For decades, container shipping has been characterized by imbalanced trade patterns resulting in imbalanced container flows. This implies that about 20 per cent of the containers carried by maritime shipping are being repositioned empty. When COVID-19 lockdowns were being implemented in March 2020, the sudden drop in demand forced shipping lines to curtail capacity with blank sailings. Later in 2020, there was a surge in global demand as Chinese factories were brought back online. Demand patterns in North America and Europe subsequently shiftedtowards higher quantities of durable household goods.

The shipping industry, which had curtailed capacity, was ill-prepared to keep up with the demand surge, and a delayed response. Even as shipping capacity was fully restored, a decline in velocity due to overshooting demand and port delays resulted in ship capacity shortages contributing to shipping rates surges and empty container shortages. Figure 38 underlines the stress that maritime shipping has absorbed across the main China/Europe/North America trade routes, in particular with rates surging since the second semester of 2020.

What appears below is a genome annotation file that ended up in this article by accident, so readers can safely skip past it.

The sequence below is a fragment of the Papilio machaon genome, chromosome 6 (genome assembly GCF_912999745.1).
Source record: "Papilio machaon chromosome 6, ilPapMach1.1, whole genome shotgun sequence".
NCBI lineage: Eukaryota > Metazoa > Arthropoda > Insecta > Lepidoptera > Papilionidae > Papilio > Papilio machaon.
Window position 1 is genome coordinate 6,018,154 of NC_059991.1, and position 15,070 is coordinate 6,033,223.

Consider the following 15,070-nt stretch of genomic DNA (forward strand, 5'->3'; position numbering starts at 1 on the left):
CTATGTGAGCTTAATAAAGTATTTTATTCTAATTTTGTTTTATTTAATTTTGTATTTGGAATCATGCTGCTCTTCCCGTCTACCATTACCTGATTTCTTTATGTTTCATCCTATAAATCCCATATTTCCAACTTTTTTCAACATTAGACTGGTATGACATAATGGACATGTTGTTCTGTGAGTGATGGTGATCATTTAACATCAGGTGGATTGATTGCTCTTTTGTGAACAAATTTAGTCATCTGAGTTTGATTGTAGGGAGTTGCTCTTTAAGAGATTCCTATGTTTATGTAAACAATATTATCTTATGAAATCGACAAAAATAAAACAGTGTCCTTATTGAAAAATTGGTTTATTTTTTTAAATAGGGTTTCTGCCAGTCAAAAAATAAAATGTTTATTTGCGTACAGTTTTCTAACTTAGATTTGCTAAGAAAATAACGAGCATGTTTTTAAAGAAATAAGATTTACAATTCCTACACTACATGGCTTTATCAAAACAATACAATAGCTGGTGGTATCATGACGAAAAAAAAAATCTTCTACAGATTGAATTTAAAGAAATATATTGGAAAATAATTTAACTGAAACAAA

Figure 38: Container freight rates across major routes, 2019- 2022

Container freight rates across major routes, 2019- 2022

Source: UNCTAD based on Clarkson Research data (2022).

Limited additional shipping and container capacity converged to incite a surge in container shipping rates to historical highs by mid-2021. Under normal circumstances, high shipping rates would provide a strong incentive to create additional capacity and remove marginal demand. However, about 50 per cent of all shipping contracts are long-term rates set below the spot rate, which are often offered to large customers, e.g. retailers, leaving large cargo owners to ship their cargo at a different (lower) rate. The sharp increase in shipping rates prompted shipping lines to renegotiate their contracts and set rates reflecting current market conditions.